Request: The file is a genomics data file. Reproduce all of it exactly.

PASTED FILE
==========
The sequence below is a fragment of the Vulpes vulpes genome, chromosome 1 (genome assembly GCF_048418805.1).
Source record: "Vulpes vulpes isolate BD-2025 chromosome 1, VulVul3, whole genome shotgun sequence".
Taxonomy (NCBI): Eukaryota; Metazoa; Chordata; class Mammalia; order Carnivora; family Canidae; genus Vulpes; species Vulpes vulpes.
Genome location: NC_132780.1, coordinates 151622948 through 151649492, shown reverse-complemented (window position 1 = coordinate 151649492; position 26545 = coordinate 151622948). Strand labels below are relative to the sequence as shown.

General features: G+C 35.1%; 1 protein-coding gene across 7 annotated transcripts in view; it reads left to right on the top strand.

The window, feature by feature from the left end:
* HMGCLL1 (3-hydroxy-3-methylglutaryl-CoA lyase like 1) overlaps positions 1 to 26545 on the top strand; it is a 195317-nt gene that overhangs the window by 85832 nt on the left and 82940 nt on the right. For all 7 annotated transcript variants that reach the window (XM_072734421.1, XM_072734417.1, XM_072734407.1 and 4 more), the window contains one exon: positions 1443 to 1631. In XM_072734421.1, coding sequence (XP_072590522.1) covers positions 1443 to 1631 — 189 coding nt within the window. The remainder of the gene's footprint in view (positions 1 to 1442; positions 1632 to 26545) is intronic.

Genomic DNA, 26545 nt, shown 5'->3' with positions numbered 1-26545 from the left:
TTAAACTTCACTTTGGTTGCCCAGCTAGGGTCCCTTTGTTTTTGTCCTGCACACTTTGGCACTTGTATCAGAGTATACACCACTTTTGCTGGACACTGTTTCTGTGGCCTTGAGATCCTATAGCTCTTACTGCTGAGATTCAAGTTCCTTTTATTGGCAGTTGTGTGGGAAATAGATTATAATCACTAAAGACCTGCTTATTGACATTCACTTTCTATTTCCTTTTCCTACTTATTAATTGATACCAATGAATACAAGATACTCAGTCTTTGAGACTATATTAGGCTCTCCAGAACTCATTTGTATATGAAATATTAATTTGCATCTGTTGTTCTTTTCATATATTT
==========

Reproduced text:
The sequence below is a fragment of the Vulpes vulpes genome, chromosome 1 (genome assembly GCF_048418805.1).
Source record: "Vulpes vulpes isolate BD-2025 chromosome 1, VulVul3, whole genome shotgun sequence".
Taxonomy (NCBI): Eukaryota; Metazoa; Chordata; class Mammalia; order Carnivora; family Canidae; genus Vulpes; species Vulpes vulpes.
Genome location: NC_132780.1, coordinates 151622948 through 151649492, shown reverse-complemented (window position 1 = coordinate 151649492; position 26545 = coordinate 151622948). Strand labels below are relative to the sequence as shown.

General features: G+C 35.1%; 1 protein-coding gene across 7 annotated transcripts in view; it reads left to right on the top strand.

The window, feature by feature from the left end:
* HMGCLL1 (3-hydroxy-3-methylglutaryl-CoA lyase like 1) overlaps positions 1 to 26545 on the top strand; it is a 195317-nt gene that overhangs the window by 85832 nt on the left and 82940 nt on the right. For all 7 annotated transcript variants that reach the window (XM_072734421.1, XM_072734417.1, XM_072734407.1 and 4 more), the window contains one exon: positions 1443 to 1631. In XM_072734421.1, coding sequence (XP_072590522.1) covers positions 1443 to 1631 — 189 coding nt within the window. The remainder of the gene's footprint in view (positions 1 to 1442; positions 1632 to 26545) is intronic.

Genomic DNA, 26545 nt, shown 5'->3' with positions numbered 1-26545 from the left:
TTAAACTTCACTTTGGTTGCCCAGCTAGGGTCCCTTTGTTTTTGTCCTGCACACTTTGGCACTTGTATCAGAGTATACACCACTTTTGCTGGACACTGTTTCTGTGGCCTTGAGATCCTATAGCTCTTACTGCTGAGATTCAAGTTCCTTTTATTGGCAGTTGTGTGGGAAATAGATTATAATCACTAAAGACCTGCTTATTGACATTCACTTTCTATTTCCTTTTCCTACTTATTAATTGATACCAATGAATACAAGATACTCAGTCTTTGAGACTATATTAGGCTCTCCAGAACTCATTTGTATATGAAATATTAATTTGCATCTGTTGTTCTTTTCATATATTT